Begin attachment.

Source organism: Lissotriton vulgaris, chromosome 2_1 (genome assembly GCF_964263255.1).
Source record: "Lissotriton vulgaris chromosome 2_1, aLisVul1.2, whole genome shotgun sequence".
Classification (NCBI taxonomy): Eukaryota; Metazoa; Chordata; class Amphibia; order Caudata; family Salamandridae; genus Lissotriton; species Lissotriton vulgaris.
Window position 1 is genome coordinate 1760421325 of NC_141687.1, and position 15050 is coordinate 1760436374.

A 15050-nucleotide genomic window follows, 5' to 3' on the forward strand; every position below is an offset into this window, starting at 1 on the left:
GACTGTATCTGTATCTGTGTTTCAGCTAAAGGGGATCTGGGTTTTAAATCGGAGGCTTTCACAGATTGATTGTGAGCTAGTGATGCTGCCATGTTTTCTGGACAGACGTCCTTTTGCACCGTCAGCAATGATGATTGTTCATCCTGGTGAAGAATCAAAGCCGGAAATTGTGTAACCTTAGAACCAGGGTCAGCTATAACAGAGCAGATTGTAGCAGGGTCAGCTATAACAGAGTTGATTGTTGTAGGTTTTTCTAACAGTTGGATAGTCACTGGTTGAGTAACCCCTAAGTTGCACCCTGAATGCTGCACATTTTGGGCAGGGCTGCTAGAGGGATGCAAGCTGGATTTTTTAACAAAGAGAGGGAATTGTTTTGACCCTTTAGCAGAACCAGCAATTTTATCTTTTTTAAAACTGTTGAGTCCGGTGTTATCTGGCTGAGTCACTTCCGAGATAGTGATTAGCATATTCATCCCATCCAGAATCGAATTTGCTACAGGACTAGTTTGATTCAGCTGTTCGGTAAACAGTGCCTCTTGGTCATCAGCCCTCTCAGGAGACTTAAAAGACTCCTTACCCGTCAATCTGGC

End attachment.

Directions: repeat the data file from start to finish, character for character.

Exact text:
Source organism: Lissotriton vulgaris, chromosome 2_1 (genome assembly GCF_964263255.1).
Source record: "Lissotriton vulgaris chromosome 2_1, aLisVul1.2, whole genome shotgun sequence".
Classification (NCBI taxonomy): Eukaryota; Metazoa; Chordata; class Amphibia; order Caudata; family Salamandridae; genus Lissotriton; species Lissotriton vulgaris.
Window position 1 is genome coordinate 1760421325 of NC_141687.1, and position 15050 is coordinate 1760436374.

A 15050-nucleotide genomic window follows, 5' to 3' on the forward strand; every position below is an offset into this window, starting at 1 on the left:
GACTGTATCTGTATCTGTGTTTCAGCTAAAGGGGATCTGGGTTTTAAATCGGAGGCTTTCACAGATTGATTGTGAGCTAGTGATGCTGCCATGTTTTCTGGACAGACGTCCTTTTGCACCGTCAGCAATGATGATTGTTCATCCTGGTGAAGAATCAAAGCCGGAAATTGTGTAACCTTAGAACCAGGGTCAGCTATAACAGAGCAGATTGTAGCAGGGTCAGCTATAACAGAGTTGATTGTTGTAGGTTTTTCTAACAGTTGGATAGTCACTGGTTGAGTAACCCCTAAGTTGCACCCTGAATGCTGCACATTTTGGGCAGGGCTGCTAGAGGGATGCAAGCTGGATTTTTTAACAAAGAGAGGGAATTGTTTTGACCCTTTAGCAGAACCAGCAATTTTATCTTTTTTAAAACTGTTGAGTCCGGTGTTATCTGGCTGAGTCACTTCCGAGATAGTGATTAGCATATTCATCCCATCCAGAATCGAATTTGCTACAGGACTAGTTTGATTCAGCTGTTCGGTAAACAGTGCCTCTTGGTCATCAGCCCTCTCAGGAGACTTAAAAGACTCCTTACCCGTCAATCTGGC